The Power of Being Nice

The other day our band had to play on a small music festival. Before our performance a young group was playing. Their musical style? Hard to describe, but let’s call it ‘angry young men’ music. Their attitude on the stage? Let’s call it ‘angry young men’ attitude. And that’s fine for me; every generation needs to have its angry young men and girls. They don’t have to accept automatically everything what the previous generation(s) have put in place.

However, I was somewhat disappointed that also in the back stage area (this festival had a very nice and original back stage area) they kept this ‘angry young men’ mentality and avoided any contact with the other musicians around. I would assume that besides bringing an ‘angry young men’ message, bottom-line they consider themselves also musicians.

I believe that as a musician, independently of your musical style and skills level, you should grab every opportunity to socialize with peer musicians, sound engineers and staff. Not only to be friendly, polite, socialize or to learn from each other; but also to build and maintain one’s network. In contemporary music business – as in any other business for that matter – a large network is important to keep your (music) activities ongoing. It’s an investment in your future business.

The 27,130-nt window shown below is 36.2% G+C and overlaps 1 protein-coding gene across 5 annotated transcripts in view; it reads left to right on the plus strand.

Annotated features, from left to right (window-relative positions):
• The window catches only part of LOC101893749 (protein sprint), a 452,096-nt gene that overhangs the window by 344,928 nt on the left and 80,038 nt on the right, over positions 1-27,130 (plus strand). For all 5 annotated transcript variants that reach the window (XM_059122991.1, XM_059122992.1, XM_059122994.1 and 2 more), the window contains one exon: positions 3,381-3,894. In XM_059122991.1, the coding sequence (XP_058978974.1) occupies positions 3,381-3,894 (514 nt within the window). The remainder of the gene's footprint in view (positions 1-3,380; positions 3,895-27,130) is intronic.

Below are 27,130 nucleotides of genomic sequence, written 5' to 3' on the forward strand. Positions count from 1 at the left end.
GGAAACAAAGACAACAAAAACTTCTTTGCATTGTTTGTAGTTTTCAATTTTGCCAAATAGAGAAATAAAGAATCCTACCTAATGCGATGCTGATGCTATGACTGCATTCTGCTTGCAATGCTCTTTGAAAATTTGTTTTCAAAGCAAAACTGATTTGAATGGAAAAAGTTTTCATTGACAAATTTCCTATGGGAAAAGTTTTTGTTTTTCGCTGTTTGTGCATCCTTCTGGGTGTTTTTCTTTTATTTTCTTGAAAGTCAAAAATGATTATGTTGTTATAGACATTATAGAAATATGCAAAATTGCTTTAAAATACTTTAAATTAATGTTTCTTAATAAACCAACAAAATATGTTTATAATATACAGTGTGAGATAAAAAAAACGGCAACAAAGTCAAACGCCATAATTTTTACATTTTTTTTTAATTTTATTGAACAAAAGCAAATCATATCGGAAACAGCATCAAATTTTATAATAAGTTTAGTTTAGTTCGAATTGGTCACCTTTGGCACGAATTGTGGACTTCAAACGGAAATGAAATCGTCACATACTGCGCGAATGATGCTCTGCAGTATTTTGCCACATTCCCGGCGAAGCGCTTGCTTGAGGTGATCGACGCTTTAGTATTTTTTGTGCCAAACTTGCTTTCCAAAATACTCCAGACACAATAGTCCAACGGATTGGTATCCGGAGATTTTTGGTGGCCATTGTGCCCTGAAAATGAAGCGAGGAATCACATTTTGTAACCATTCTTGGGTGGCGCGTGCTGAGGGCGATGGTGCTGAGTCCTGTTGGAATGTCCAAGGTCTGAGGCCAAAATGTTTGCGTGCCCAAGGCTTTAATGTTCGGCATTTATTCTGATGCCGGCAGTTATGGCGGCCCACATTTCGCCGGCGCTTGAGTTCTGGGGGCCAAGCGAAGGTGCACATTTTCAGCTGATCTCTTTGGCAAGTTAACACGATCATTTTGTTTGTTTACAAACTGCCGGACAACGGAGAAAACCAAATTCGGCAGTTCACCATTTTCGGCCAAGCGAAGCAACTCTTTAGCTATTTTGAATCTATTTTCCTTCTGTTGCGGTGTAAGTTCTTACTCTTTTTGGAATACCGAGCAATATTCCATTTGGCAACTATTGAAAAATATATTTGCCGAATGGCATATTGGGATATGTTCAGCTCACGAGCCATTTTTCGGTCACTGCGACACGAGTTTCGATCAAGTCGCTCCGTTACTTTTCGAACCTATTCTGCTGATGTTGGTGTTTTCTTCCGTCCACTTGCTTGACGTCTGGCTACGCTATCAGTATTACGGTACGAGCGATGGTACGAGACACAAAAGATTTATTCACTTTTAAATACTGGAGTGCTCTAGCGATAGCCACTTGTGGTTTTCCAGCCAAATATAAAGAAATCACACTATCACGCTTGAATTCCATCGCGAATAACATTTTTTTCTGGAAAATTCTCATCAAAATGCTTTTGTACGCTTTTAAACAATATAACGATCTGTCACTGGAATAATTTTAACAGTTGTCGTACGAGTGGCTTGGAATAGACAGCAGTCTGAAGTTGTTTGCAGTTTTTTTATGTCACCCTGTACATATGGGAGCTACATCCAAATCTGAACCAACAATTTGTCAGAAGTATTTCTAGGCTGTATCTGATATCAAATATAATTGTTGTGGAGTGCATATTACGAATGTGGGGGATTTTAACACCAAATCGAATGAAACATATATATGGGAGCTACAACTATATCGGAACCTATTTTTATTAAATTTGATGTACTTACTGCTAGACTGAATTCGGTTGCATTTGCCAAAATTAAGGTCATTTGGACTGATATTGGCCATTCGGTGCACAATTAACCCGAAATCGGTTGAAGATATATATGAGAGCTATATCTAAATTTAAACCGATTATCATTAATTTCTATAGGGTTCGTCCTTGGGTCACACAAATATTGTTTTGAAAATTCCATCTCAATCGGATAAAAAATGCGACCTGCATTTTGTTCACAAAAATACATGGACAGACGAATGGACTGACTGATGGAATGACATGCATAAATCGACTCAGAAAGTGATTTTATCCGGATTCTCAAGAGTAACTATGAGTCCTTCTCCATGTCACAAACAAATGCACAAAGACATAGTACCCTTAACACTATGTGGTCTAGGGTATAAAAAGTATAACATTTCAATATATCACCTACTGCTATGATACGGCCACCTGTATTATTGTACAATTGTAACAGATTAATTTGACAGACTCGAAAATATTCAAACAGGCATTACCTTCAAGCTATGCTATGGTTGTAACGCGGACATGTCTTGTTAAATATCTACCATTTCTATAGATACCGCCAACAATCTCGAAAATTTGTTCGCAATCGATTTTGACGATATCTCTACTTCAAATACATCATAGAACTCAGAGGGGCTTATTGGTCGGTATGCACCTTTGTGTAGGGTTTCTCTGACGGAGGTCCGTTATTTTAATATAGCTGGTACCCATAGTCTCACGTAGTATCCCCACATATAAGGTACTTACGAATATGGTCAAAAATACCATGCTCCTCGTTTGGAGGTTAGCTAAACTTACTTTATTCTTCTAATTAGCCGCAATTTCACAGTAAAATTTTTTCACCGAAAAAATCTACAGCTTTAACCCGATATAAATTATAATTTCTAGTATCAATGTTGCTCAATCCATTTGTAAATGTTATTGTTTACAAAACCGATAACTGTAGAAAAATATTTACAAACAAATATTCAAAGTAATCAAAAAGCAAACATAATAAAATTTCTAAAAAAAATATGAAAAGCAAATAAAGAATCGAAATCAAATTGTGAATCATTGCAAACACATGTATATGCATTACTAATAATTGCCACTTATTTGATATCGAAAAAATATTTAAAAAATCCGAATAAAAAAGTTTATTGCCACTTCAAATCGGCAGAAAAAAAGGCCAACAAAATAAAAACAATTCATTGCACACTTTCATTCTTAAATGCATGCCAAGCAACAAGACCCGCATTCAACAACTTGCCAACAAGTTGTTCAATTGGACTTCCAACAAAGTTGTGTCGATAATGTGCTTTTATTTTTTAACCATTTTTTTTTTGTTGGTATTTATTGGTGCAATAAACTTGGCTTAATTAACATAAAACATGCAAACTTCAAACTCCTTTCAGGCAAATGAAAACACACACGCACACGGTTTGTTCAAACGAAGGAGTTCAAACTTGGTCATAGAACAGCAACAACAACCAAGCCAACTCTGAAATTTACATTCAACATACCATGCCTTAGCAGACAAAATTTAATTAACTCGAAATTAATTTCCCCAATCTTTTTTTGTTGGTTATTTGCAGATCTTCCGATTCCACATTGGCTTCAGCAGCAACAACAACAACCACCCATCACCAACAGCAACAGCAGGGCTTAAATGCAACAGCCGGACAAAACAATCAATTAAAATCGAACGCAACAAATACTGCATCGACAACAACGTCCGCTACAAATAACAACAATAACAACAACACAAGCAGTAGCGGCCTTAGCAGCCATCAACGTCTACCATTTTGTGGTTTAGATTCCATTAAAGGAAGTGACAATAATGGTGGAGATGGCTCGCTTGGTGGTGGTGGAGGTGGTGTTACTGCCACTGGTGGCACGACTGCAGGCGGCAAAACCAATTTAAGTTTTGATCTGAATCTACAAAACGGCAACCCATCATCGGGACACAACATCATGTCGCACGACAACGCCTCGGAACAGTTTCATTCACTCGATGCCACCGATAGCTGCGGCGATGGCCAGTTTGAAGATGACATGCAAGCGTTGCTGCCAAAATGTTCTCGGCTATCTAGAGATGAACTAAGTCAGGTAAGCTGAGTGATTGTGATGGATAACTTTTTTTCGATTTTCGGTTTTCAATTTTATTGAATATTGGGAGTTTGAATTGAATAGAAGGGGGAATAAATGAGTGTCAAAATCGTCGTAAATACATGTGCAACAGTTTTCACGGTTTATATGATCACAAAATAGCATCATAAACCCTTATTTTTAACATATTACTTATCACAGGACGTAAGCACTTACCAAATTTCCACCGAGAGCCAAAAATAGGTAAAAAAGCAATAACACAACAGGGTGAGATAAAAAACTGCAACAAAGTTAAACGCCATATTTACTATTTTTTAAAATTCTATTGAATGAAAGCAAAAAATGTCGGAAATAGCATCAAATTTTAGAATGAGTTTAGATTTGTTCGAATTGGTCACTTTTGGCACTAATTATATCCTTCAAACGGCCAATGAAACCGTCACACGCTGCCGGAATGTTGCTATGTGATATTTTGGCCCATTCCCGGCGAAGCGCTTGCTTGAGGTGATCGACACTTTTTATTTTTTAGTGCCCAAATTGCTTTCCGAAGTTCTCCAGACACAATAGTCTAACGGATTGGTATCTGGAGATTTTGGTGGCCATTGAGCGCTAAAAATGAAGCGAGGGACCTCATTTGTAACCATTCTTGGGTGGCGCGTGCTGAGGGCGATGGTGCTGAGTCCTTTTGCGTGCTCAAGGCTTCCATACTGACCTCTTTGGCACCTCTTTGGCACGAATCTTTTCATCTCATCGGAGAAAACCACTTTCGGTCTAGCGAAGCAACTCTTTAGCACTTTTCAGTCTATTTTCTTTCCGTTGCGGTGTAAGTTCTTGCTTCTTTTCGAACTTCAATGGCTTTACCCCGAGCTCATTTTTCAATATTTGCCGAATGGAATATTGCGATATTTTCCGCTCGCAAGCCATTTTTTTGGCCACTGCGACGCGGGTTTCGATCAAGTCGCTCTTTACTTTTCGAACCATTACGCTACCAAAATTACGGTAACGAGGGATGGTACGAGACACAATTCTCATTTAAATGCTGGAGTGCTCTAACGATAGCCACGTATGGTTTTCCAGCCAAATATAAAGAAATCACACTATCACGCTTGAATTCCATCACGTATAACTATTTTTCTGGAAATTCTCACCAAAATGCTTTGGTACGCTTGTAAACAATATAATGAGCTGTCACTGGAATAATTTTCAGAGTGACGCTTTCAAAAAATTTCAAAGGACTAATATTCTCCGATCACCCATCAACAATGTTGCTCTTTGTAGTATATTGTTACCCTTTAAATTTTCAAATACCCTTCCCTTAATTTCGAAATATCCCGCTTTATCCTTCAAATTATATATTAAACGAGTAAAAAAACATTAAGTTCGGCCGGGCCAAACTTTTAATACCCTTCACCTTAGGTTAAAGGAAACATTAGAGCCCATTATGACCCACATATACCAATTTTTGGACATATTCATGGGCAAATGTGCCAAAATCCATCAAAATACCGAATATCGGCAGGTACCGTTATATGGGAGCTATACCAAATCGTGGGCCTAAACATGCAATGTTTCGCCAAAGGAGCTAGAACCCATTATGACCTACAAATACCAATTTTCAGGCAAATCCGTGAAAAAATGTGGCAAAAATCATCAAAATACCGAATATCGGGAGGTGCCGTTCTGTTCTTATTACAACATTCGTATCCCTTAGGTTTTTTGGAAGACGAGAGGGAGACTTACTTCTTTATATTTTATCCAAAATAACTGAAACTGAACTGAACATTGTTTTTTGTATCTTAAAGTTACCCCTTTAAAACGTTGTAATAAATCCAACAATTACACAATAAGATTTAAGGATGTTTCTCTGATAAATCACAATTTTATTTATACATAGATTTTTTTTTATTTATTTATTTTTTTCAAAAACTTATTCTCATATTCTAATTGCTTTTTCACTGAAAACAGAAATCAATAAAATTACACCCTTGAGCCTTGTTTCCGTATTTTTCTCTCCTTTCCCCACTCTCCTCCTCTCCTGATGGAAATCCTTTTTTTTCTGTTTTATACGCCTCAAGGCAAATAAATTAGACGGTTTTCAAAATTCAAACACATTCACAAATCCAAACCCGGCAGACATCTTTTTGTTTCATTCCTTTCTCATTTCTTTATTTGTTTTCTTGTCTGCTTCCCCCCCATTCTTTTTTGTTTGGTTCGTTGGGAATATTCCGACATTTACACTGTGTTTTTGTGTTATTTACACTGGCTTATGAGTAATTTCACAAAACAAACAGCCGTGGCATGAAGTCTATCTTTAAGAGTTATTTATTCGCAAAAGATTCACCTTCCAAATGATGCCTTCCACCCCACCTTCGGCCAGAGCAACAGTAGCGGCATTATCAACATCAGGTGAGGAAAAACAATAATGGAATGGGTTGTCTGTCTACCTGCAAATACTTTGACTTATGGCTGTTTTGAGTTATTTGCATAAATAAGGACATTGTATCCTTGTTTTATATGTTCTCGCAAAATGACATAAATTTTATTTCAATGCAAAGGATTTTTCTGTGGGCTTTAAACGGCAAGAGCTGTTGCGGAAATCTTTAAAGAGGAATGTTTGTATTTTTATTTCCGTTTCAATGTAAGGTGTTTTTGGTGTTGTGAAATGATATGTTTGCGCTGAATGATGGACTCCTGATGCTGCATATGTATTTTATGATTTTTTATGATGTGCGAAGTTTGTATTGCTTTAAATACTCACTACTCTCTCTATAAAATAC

In the ‘old days’ rock stars often behaved arrogantly and despicable. Back then, people accepted this behavior perhaps because stardom was rather scarce. Today, with a multitude of online music DIY platforms and social media, in principle everyone can become known and become for instance – with a good strategy and content – a YouTube star. But this requires first of all another kind of behavior. Social media shows us that these days people are looking for the nice and gentle artists (musicians or others). I.e. the person who could be their neighbor or their best friend. Some first names of musicians popping up in my mind are for instance Jacob Collier, Anika Niles, Bob Reynolds and Janek Gwizdala. I suppose it’s no coincidence that In Janek’s room there is a sign on the wall with the message “If you work really hard and are kind, amazing things will happen”. This applies not only for musicians.

P.S. : Mary Spender has a nice vlog with among others the same message but also some other great tips for musicians playing on a festival (ours was not Glastonbury).

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